December 18, 2007

8 Questions About Traffic Tickets That Politicians Never Answer

The police and the courts should be funded from general tax revenue, not from the proceeds of exploited citizens.

Why is it that those in power aren’t asking questions like these:

1. How can the courts be viewed as fair and unbiased when much of their operating income is generated from the fines paid by traffic ticket defendants, isn’t there a fairly obvious conflict of interest here?
2. Where’s the ethical justification for the police to issue hundreds or thousands of tickets to motorists who are driving safely and rationally, but in excess of an arguably dangerous and illegal speed limit?
3. What moral objective is being served by charging ticket recipients more money to prevent “points” being applied to their driving record?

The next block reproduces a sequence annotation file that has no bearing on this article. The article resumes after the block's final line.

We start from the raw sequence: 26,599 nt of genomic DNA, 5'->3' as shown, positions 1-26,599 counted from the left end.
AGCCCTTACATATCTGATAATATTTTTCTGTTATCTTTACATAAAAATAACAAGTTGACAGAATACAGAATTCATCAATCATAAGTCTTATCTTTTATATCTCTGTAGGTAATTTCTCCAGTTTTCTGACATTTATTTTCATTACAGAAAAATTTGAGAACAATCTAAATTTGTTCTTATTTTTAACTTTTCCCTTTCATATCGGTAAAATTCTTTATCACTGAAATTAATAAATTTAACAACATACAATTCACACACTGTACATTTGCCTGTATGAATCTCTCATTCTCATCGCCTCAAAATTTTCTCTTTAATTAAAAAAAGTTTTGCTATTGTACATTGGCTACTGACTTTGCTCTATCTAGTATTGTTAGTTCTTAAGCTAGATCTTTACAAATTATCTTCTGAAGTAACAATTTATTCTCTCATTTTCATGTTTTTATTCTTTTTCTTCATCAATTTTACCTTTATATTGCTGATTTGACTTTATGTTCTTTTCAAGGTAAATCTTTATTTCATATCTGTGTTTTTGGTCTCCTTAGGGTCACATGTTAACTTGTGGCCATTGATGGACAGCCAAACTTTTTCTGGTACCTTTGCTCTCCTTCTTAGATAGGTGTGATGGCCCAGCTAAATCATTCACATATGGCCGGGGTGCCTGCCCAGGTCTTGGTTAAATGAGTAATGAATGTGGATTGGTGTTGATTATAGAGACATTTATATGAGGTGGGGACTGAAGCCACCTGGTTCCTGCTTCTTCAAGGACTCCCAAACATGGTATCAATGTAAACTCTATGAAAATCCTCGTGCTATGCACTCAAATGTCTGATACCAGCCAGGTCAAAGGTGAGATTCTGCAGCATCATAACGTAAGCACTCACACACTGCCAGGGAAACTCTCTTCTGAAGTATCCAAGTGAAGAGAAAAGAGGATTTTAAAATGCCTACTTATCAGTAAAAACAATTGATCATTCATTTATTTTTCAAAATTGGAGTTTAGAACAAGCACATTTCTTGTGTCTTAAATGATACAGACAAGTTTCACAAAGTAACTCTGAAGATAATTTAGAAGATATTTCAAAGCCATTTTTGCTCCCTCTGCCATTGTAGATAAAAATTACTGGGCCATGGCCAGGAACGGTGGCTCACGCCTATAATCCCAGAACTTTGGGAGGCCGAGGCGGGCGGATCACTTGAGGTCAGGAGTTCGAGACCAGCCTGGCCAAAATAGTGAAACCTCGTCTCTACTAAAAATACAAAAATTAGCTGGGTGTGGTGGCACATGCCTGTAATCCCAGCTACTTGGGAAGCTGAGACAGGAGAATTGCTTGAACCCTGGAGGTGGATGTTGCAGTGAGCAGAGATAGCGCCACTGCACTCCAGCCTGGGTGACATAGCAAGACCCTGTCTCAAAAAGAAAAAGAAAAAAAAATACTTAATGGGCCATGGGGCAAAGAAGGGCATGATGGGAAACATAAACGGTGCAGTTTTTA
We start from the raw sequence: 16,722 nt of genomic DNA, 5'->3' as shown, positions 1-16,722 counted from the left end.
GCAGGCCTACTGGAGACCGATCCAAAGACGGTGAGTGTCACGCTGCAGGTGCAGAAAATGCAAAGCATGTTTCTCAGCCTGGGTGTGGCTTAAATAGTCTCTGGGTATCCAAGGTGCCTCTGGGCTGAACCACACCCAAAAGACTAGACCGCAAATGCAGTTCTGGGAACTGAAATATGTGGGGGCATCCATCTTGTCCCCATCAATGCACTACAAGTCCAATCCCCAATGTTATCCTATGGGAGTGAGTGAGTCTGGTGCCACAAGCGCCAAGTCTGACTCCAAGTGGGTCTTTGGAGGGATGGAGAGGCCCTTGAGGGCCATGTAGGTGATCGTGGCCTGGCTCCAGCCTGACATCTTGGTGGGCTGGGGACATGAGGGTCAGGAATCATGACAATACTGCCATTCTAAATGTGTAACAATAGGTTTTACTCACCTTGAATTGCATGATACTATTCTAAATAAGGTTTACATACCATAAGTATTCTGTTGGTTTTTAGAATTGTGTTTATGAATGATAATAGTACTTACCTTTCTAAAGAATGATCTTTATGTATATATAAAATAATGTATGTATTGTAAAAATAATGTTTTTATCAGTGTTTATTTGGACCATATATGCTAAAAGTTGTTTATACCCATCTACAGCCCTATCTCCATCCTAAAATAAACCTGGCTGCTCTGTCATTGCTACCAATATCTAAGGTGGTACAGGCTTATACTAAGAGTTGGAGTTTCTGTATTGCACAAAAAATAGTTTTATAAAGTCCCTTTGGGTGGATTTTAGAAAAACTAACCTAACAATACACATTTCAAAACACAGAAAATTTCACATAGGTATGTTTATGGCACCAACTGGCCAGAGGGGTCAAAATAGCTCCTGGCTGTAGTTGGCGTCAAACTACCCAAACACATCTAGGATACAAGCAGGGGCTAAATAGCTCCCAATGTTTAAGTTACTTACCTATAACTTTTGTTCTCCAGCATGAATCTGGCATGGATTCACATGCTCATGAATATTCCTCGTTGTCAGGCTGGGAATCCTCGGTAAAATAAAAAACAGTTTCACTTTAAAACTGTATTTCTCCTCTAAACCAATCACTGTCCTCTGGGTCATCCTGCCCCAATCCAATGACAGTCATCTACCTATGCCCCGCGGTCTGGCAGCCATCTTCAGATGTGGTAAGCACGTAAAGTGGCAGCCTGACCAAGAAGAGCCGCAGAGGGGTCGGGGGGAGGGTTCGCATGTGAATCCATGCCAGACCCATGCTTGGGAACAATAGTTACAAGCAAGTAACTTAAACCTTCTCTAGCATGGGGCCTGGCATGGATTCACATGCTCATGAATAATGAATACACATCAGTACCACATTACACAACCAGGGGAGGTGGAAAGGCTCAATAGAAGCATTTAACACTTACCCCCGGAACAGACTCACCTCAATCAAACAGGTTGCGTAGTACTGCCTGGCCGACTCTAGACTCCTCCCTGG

4. What is the logic behind fining a driver $300 for running a red light when a police officer issues a ticket, but only $75 when a camera generates the ticket — is the driver getting a break because it’s a lot cheaper for the camera to take a picture then for the cop to write the ticket?
5. Are we really building a better society by heaping fine upon fine and then suspending licenses because the fines aren’t paid?
6. Does it improve the system’s chances of collecting its fines by taking away the defendants ability to find and hold a job?
7. What police officer wants to be thought of as a bagman for the local government, or have his job dictated by how much money he can raise from motorists?
8. What honest judge wants to work in a court system financially dependent on finding defendants guilty?

The classic image of government-endorsed corruption is the “highwayman” with badge and gun extracting money from a compromised traveler with no hope or relief in sight. In the past these scenes were depicted in the wastelands of Mexico, or in the old “Iron Curtain” countries before the Berlin Wall met its deserved end.